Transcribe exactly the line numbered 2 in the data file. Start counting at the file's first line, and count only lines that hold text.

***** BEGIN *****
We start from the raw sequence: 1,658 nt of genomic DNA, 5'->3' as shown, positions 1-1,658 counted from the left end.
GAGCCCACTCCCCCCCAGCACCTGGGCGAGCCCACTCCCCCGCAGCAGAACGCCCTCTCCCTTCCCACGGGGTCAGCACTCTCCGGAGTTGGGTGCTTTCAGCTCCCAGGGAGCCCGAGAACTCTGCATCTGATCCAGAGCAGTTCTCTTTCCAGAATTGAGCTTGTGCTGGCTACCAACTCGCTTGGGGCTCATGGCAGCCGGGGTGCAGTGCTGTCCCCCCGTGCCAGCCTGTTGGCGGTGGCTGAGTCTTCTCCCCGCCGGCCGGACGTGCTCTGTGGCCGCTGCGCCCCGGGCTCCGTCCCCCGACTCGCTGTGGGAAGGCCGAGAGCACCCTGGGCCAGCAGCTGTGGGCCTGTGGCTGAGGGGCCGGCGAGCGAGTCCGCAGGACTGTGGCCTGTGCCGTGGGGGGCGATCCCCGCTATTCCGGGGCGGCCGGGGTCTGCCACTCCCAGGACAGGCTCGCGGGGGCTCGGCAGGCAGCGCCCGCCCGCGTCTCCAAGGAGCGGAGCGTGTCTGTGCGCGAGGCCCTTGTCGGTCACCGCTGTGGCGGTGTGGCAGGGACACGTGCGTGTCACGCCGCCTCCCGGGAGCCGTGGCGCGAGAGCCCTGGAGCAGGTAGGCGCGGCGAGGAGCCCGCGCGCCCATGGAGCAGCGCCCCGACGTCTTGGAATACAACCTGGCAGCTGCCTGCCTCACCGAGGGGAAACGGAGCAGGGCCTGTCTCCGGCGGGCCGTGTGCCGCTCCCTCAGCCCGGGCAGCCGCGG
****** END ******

GAGCCCACTCCCCCCCAGCACCTGGGCGAGCCCACTCCCCCGCAGCAGAACGCCCTCTCCCTTCCCACGGGGTCAGCACTCTCCGGAGTTGGGTGCTTTCAGCTCCCAGGGAGCCCGAGAACTCTGCATCTGATCCAGAGCAGTTCTCTTTCCAGAATTGAGCTTGTGCTGGCTACCAACTCGCTTGGGGCTCATGGCAGCCGGGGTGCAGTGCTGTCCCCCCGTGCCAGCCTGTTGGCGGTGGCTGAGTCTTCTCCCCGCCGGCCGGACGTGCTCTGTGGCCGCTGCGCCCCGGGCTCCGTCCCCCGACTCGCTGTGGGAAGGCCGAGAGCACCCTGGGCCAGCAGCTGTGGGCCTGTGGCTGAGGGGCCGGCGAGCGAGTCCGCAGGACTGTGGCCTGTGCCGTGGGGGGCGATCCCCGCTATTCCGGGGCGGCCGGGGTCTGCCACTCCCAGGACAGGCTCGCGGGGGCTCGGCAGGCAGCGCCCGCCCGCGTCTCCAAGGAGCGGAGCGTGTCTGTGCGCGAGGCCCTTGTCGGTCACCGCTGTGGCGGTGTGGCAGGGACACGTGCGTGTCACGCCGCCTCCCGGGAGCCGTGGCGCGAGAGCCCTGGAGCAGGTAGGCGCGGCGAGGAGCCCGCGCGCCCATGGAGCAGCGCCCCGACGTCTTGGAATACAACCTGGCAGCTGCCTGCCTCACCGAGGGGAAACGGAGCAGGGCCTGTCTCCGGCGGGCCGTGTGCCGCTCCCTCAGCCCGGGCAGCCGCGG